One of the Whitsundays’ most iconic island resorts is on the mend after sustaining significant damage during Cyclone Debbie.
Daydream Island bore the brunt of the category four storm when it hit near Airlie Beach on March 28 last year
Wind gusts of up to 260km/hr and a tidal surge tore through the resort resulting in its temporary closure.
But owner China Capital Investment Group has pumped $86 million into repair and redevelopment works to have the luxury island resort reopened to guests by the end of September.
Head of sales and marketing for Daydream Island, Jayson Heron, said refurbishments included new rooms, bars, restaurants, swimming pools and an improved outdoor interactive reef, which guests could use for snorkelling or marine-life feeding.
“The living reef — our huge freeform outdoor lagoon with hundreds of species of fish — will also be a key highlight, especially the education component of that and the underwater observatory area,” he said.
The island’s iconic mermaid statues were washed away during the storm surge, and a decision had not been made on whether they would feature in the resort’s new design.
The island’s beaches and surrounding corals were also impacted by the cyclone, with the shoreline slowly recovering.
Marine biologist and manager of the island’s living reef, Johnny Gaskell, said the island was stripped of vegetation and the cyclone’s strong wave action had changed its beaches.
“It wasn’t permanent damage so we’re already seeing the beaches regain their shape,” he said.
“At Lovers Cove it wasn’t changed that much, but if you look around the top end of the island, there was a shift in sand, but over time that will go back to what it was pretty quick.”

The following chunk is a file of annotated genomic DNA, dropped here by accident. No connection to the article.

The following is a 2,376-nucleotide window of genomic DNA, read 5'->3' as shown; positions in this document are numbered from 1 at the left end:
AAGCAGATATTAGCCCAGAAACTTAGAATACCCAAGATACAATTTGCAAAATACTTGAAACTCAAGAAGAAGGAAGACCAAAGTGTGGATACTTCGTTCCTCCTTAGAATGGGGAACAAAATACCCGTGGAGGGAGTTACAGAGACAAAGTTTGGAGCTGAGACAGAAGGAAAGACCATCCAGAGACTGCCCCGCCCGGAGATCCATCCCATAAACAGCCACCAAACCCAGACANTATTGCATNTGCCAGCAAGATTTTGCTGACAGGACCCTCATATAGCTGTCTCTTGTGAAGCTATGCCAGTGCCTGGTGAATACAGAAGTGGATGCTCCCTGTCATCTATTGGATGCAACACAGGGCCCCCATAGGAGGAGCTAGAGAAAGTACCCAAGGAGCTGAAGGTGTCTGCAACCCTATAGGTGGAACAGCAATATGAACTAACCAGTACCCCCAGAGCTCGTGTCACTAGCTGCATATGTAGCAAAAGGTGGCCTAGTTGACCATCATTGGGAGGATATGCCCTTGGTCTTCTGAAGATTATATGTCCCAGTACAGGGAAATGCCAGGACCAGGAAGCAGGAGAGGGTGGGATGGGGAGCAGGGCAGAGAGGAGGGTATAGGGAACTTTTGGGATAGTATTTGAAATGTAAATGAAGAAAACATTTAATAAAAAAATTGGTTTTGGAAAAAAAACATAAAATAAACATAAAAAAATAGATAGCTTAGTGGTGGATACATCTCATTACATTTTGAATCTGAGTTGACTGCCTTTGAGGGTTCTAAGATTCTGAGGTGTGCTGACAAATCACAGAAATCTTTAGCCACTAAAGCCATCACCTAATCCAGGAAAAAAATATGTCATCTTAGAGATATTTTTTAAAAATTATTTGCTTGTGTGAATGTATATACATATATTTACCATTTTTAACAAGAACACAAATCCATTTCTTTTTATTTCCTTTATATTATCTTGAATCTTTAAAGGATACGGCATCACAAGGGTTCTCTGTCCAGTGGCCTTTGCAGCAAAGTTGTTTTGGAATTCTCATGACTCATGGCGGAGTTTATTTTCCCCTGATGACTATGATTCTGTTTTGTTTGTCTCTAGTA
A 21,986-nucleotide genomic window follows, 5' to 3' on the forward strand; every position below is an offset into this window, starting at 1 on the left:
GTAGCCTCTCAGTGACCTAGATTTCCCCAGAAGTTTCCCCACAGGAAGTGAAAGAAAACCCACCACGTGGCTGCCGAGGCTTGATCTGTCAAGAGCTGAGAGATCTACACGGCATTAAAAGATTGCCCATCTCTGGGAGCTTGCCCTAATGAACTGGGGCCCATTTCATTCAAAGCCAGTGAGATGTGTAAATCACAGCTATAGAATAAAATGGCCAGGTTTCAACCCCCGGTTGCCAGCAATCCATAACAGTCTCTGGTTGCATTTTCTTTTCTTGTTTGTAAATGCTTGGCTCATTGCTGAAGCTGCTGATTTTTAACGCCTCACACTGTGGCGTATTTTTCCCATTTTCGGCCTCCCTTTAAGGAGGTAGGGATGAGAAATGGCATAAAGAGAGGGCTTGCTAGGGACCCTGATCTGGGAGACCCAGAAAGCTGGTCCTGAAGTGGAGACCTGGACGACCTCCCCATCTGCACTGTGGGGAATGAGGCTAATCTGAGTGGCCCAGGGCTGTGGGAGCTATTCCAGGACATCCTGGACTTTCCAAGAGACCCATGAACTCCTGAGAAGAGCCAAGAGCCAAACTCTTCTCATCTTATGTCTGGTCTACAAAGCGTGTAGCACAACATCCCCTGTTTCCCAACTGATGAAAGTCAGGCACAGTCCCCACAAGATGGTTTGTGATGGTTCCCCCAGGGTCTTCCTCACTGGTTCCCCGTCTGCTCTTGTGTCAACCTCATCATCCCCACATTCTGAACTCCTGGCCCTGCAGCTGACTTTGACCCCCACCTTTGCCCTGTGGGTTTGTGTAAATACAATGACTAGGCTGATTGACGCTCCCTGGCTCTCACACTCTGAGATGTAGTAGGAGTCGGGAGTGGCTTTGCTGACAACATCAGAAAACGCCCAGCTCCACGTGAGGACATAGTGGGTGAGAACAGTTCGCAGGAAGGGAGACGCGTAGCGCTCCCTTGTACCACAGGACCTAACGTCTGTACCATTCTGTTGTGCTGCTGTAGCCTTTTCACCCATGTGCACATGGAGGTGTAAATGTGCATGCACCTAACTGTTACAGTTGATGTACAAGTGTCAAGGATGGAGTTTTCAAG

The island’s corals also took a battering.
“Some coral did really well and some not as well,” Mr Gaskell said.
“With cyclones the damage is generally not permanent, it just needs time to recover.
“One side of the island is now one of the best spots in the Whitsundays which is such a relief to us because the coral was protected by South Molle Island.
“The wind couldn’t generate enough swell coming from the south-easterly direction so it was protected.”
Other spots in the Whitsundays weren’t so lucky.
In July last year, the Australian Institute of Marine Science said in some reefs up to 95 per cent of the coral cover was lost.
Whitsunday dive operator Tony Fontes said it could take more than 10 years for the coral to recover.
“It’s way too early to talk about corals coming back,” he said.
“They take a decade to return when conditions are what they should be, which they aren’t at the moment.”
He said tourism operators diversified the experiences they offered, and were offering more onshore activities on the islands like bushwalking and beach day trips.
“The tourism industry is resilient here, and we’re lucky we have the islands and have different options,” Mr Fontes said.
“If we were dependent on the outer reef, then we wouldn’t have all these onshore activities to tide us over when the coral isn’t what it should be.”
It seems tourists don’t mind.
Figures from Tourism Whitsundays showed both international and domestic visitor numbers during 2017 remained on par with the previous year.
Tourism Whitsundays CEO Craig Turner said 250,000 international visitors and more than 520,000 domestic travellers came to the region last year.
“Internationally we’re tracking about where we were last year so we have about a two per cent decline compared to this time last year, but overall we’re solid,” he said.
“Domestically there’s been a change with more business travellers compared to holiday visitors, but that could because of the workers coming for repairs.”
Mr Turner said he expected visitor numbers to surge once the island’s resorts come back online.
“This year is exciting, we have Daydream Island coming back at the end of September and Hayman reopening — at this stage in December,” he said.